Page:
A common mistake people is to assume that responsive web design refers to how “fast” a website is, how quickly images load or how smooth it seems on your device. This couldn’t be further from the truth.
In tech speak when we talk about responsive web design you also hear the term “mobile first” used in the same breath. Responsiveness refers to how a website adapts or responds to various viewport widths – that is the actual screen size of a device.
Say for example you are viewing a website in portrait view on your mobile device and on that page is a video that you wish to watch. How does your device react when you change from portrait to landscape mode? If you are in portrait view and the video starts playing and you press the expand icon in the bottom right corner, does the video automatically go into full-view landscape display? If so, then that is what mobile first design or Responsive design is in action.
I personally watch a terrible amount of online video’s and one thing I know for sure that if I watch a tutorial video on some or other new framework or developer tool, then I can rest assured that should I expand the video it will respond to my command effortlessly, but if I watch a news video from a facebook source, this is hardly ever the case.
This just serves to prove one fact beyond any reasonable doubt, although WordPress (which is the CMS powering this site) is an incredibly powerful tool, it can never completely replace developers, after all, it is built by developers, isn’t it?
To ensure that a website is totally and completely responsive, you will need the services of a developer. A developer will code a theme using an IDE and certain languages to ensure fine grain control on how a website behaves and how content is displayed on any given device size. My languages of choice are HTML, CSS, Java and PHP. For each of these languages there are also frameworks or libraries to even further simplify matters
To just use WordPress and create a complete e-commerce website from scratch can be done, but it is really not something I will recommend. Off course there are those who will totally disagree with my and that is ok, the fact still remains. If you can code, then you don’t need to bloat your site with unnecessary plug-ins and widgets. If you can code, you can ensure that every aspect of the website behaves exactly how you intended it to in the planning phase of the development process.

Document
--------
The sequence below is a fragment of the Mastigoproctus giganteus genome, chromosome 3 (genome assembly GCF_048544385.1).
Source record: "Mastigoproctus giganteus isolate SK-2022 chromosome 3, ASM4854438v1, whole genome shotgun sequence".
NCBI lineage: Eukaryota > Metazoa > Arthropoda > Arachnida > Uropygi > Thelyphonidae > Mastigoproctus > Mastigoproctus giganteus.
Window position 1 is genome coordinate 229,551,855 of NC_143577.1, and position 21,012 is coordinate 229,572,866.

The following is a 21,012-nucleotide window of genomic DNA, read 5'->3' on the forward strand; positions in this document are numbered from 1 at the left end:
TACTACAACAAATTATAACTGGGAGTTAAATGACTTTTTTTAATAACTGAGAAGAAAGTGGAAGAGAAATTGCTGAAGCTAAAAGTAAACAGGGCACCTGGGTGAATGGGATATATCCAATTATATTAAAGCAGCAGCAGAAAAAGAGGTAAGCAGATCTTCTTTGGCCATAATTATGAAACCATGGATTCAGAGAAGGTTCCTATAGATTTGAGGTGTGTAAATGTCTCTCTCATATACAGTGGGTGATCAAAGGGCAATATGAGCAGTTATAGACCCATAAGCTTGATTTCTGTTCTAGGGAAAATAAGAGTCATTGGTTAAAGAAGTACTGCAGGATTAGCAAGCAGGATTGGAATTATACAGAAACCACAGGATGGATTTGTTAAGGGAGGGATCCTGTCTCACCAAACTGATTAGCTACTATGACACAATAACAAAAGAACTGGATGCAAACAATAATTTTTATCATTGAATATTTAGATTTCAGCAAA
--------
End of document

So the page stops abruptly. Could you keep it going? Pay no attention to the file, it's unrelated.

If you are really serious about your brand’s image then there really is no substitute for a good web developer who can write custom code for every page and div for every device. There is nothing worse that searching for a product and going to a website that looks aesthetically appealing with the most beautiful image slider at the top, but low and behold…press the menu button to navigate to other pages and it navigation disappears.
This is when I realise the poor client and owner of this site was fooled by someone who claimed that he/she can develop a four page website with all the bells and whistles for a ridiculous amount that makes us developers frown and wonder, how is it possible?
Short answer is, it isn’t possible, had the person had any coding knowledge at all, even just novice level, then that person would have known that the issue at hand is literally one CSS property and value away from working as intended, just z-index: 1000; that’s it, just that and all would work fine.
Never underestimate the value a developer brings to the table and always question anyone who tells you you don’t need a developer. The CMS that person needs to build a website would not exist if it weren’t for us developers.
So if you want your website to be responsive, then respond to this by employing or contracting people who can actually read and write code.
And remember the golden rule for web development today is: Design for mobile first.